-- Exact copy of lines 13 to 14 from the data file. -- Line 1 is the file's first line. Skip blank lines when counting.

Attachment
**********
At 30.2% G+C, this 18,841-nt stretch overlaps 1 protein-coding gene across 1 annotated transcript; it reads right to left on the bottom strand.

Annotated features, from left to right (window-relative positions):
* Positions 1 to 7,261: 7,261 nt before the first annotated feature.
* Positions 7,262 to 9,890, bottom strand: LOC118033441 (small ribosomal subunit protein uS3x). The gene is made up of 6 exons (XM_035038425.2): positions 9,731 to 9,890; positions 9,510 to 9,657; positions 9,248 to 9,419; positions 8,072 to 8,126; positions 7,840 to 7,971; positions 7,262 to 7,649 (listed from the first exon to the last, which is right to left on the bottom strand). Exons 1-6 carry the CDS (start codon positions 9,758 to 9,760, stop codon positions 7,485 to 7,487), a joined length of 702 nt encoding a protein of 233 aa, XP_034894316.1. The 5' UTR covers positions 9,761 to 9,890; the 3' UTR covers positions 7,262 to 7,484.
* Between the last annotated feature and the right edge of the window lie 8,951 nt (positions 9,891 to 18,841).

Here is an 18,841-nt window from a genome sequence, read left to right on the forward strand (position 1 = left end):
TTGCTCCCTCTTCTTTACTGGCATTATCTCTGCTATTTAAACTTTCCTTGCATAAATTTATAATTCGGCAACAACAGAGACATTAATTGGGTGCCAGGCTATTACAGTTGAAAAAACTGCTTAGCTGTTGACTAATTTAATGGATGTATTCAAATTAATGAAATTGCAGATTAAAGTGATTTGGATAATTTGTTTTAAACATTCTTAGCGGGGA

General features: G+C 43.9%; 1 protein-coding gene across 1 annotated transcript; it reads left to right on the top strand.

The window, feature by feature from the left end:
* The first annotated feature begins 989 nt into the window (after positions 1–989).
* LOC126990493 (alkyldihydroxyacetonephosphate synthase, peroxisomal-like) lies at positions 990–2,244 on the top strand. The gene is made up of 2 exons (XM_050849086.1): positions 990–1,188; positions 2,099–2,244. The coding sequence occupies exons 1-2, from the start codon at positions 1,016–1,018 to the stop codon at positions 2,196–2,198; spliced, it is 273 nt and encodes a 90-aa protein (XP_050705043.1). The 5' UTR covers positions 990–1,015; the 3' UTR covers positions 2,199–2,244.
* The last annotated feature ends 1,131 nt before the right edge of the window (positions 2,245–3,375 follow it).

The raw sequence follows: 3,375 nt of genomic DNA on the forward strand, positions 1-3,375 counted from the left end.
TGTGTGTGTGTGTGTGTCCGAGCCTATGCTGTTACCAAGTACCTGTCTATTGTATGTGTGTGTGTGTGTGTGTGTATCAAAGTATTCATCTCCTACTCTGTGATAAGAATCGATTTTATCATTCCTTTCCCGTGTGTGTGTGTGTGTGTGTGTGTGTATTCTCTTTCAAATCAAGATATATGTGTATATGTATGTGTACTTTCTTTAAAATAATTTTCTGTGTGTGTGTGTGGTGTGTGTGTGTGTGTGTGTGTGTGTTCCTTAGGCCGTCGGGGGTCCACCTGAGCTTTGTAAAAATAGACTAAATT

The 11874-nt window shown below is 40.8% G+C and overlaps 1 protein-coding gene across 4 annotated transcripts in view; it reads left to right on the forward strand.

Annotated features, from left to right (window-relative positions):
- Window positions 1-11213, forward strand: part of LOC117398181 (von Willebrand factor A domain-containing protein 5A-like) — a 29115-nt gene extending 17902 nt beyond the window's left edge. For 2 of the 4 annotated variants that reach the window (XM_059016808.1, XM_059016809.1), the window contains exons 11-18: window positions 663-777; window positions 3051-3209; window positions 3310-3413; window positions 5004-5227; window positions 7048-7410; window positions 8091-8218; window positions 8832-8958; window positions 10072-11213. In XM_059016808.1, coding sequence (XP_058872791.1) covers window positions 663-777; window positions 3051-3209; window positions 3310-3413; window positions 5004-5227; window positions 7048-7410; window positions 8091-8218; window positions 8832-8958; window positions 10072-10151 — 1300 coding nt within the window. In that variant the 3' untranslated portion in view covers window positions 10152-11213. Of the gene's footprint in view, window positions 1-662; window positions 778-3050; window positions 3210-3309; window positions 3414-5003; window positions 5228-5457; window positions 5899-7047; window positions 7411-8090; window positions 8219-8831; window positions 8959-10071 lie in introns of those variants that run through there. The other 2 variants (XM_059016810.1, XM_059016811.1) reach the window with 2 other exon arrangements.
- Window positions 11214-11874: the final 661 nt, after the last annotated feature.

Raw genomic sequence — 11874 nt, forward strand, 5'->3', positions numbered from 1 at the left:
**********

The raw sequence follows: 3,375 nt of genomic DNA on the forward strand, positions 1-3,375 counted from the left end.
TGTGTGTGTGTGTGTGTCCGAGCCTATGCTGTTACCAAGTACCTGTCTATTGTATGTGTGTGTGTGTGTGTGTGTATCAAAGTATTCATCTCCTACTCTGTGATAAGAATCGATTTTATCATTCCTTTCCCGTGTGTGTGTGTGTGTGTGTGTGTGTATTCTCTTTCAAATCAAGATATATGTGTATATGTATGTGTACTTTCTTTAAAATAATTTTCTGTGTGTGTGTGTGGTGTGTGTGTGTGTGTGTGTGTGTGTTCCTTAGGCCGTCGGGGGTCCACCTGAGCTTTGTAAAAATAGACTAAATT